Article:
Major media outlets around the country have picked up on the strong CUNA, League, and credit union push against a proposal to require expanded financial institution reporting to the Internal Revenue Service (IRS). CUNA Chief Advocacy Officer Ryan Donovan said—despite reports of an increased threshold—that the proposal presents major compliance burdens and security concerns.
Reports this week have indicated a willingness to adjust the account threshold from $600, up to $10,000.
“Raising the threshold to $10,000 sounds like it’s a big increase, but it’s not. It’s fundamentally flawed at any threshold," Donovan told Reuters in response to the reported $10,000 number.
Fox Business also quoted Donovan on the change, noting that the threshold doesn’t make a difference when one looks at the total amounts coming into and out of an account over a year.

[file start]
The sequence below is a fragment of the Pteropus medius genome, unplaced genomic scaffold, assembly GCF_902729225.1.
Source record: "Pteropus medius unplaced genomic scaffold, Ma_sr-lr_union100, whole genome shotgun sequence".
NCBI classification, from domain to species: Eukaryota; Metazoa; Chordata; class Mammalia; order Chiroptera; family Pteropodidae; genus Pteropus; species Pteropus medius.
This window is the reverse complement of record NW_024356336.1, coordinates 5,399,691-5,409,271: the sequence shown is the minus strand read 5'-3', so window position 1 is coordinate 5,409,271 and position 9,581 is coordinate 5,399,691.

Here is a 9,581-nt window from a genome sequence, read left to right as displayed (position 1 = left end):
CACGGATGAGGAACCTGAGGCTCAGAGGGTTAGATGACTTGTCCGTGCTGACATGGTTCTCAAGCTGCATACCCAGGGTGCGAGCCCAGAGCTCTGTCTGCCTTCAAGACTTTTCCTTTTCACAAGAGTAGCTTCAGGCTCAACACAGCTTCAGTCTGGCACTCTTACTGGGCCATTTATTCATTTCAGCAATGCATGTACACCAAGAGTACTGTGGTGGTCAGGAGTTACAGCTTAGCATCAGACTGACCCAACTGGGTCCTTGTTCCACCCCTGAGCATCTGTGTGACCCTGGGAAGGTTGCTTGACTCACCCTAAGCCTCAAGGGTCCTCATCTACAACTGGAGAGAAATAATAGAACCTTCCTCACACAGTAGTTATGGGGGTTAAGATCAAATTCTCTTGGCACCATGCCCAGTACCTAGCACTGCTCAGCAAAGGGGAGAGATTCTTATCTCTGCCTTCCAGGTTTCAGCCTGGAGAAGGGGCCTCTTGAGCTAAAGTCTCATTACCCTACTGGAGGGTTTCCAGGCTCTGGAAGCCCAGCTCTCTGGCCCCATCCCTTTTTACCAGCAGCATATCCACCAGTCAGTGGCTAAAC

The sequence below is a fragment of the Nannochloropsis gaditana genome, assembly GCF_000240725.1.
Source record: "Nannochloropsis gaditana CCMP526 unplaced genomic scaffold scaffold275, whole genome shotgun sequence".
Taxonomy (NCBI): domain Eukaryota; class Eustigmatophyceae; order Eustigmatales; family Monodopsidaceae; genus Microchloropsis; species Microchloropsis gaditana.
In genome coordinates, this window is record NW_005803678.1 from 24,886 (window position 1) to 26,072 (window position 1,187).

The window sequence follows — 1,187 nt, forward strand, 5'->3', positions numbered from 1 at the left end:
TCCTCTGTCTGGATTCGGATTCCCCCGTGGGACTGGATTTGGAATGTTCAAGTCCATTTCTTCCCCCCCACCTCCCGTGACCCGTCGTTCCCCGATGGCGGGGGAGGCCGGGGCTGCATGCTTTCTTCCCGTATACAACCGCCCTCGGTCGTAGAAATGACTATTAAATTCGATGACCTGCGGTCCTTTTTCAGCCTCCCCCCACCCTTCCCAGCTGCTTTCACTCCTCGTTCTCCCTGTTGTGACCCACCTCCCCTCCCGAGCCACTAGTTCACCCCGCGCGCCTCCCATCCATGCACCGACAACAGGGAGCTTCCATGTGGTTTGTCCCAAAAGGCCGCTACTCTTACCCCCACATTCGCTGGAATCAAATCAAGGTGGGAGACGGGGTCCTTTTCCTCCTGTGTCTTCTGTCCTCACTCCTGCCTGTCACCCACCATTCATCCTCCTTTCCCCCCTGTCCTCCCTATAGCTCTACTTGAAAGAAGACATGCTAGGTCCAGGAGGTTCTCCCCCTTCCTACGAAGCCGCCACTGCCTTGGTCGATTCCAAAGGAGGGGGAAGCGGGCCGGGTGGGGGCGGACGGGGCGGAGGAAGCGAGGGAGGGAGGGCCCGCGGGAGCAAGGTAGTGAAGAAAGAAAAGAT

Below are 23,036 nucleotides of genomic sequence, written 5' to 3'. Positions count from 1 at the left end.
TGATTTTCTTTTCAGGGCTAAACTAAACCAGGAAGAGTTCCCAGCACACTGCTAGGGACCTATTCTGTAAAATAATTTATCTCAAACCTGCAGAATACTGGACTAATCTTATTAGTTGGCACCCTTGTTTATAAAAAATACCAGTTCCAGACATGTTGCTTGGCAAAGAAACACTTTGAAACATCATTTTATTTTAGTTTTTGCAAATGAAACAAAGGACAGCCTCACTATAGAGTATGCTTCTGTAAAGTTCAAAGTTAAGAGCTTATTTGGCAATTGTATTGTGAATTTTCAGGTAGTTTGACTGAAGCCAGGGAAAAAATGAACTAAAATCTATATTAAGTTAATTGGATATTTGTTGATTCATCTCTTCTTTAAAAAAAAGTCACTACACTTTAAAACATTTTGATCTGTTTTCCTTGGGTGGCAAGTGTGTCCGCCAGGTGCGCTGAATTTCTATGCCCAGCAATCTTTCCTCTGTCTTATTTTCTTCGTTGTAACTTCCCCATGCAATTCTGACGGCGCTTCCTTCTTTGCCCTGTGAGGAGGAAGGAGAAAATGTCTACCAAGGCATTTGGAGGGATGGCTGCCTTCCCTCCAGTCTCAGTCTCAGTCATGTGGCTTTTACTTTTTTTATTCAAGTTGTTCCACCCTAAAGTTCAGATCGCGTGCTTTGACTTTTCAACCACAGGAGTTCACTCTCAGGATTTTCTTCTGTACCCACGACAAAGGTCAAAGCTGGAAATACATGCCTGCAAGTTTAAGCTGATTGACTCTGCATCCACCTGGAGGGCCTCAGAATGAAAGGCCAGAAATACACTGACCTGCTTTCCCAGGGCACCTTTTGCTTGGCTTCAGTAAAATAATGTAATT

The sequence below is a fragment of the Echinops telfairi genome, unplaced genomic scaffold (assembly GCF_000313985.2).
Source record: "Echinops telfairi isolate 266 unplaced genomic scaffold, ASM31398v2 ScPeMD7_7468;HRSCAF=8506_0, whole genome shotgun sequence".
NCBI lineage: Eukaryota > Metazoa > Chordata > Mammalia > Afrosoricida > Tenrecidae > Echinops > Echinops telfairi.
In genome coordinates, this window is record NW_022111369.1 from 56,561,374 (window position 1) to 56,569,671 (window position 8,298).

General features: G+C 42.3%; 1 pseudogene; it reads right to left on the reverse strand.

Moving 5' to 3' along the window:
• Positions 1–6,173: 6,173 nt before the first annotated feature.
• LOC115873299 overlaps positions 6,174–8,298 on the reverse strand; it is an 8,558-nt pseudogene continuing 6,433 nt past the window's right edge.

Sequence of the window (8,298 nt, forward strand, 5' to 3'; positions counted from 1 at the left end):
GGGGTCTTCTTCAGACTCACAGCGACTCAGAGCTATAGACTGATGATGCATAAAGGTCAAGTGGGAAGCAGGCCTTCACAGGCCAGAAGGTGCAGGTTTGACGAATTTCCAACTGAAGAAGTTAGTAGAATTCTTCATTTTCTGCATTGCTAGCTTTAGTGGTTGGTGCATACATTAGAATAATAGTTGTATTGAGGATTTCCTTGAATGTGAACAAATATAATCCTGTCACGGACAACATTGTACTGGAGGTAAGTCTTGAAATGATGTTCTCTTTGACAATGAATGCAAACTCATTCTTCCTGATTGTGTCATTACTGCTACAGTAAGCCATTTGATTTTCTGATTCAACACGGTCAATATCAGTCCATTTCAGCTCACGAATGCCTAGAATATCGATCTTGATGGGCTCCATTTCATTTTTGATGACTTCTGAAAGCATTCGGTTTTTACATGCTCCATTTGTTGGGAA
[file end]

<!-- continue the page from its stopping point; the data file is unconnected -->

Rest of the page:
“Every time this proposal changes, it gets worse,” Donovan said. “For the country’s minimum-wage workforce, there is no fundamental difference between a $600 reporting threshold and a $10,000 reporting threshold.”
Donovan reiterated to The Hill that the proposal is flawed at any threshold and added credit unions are continuing their push back against the proposal. As of this week, credit union stakeholders have sent nearly 600,000 messages to Capitol Hill.
He also called the plan a “waking nightmare” in an interview with Fast Company.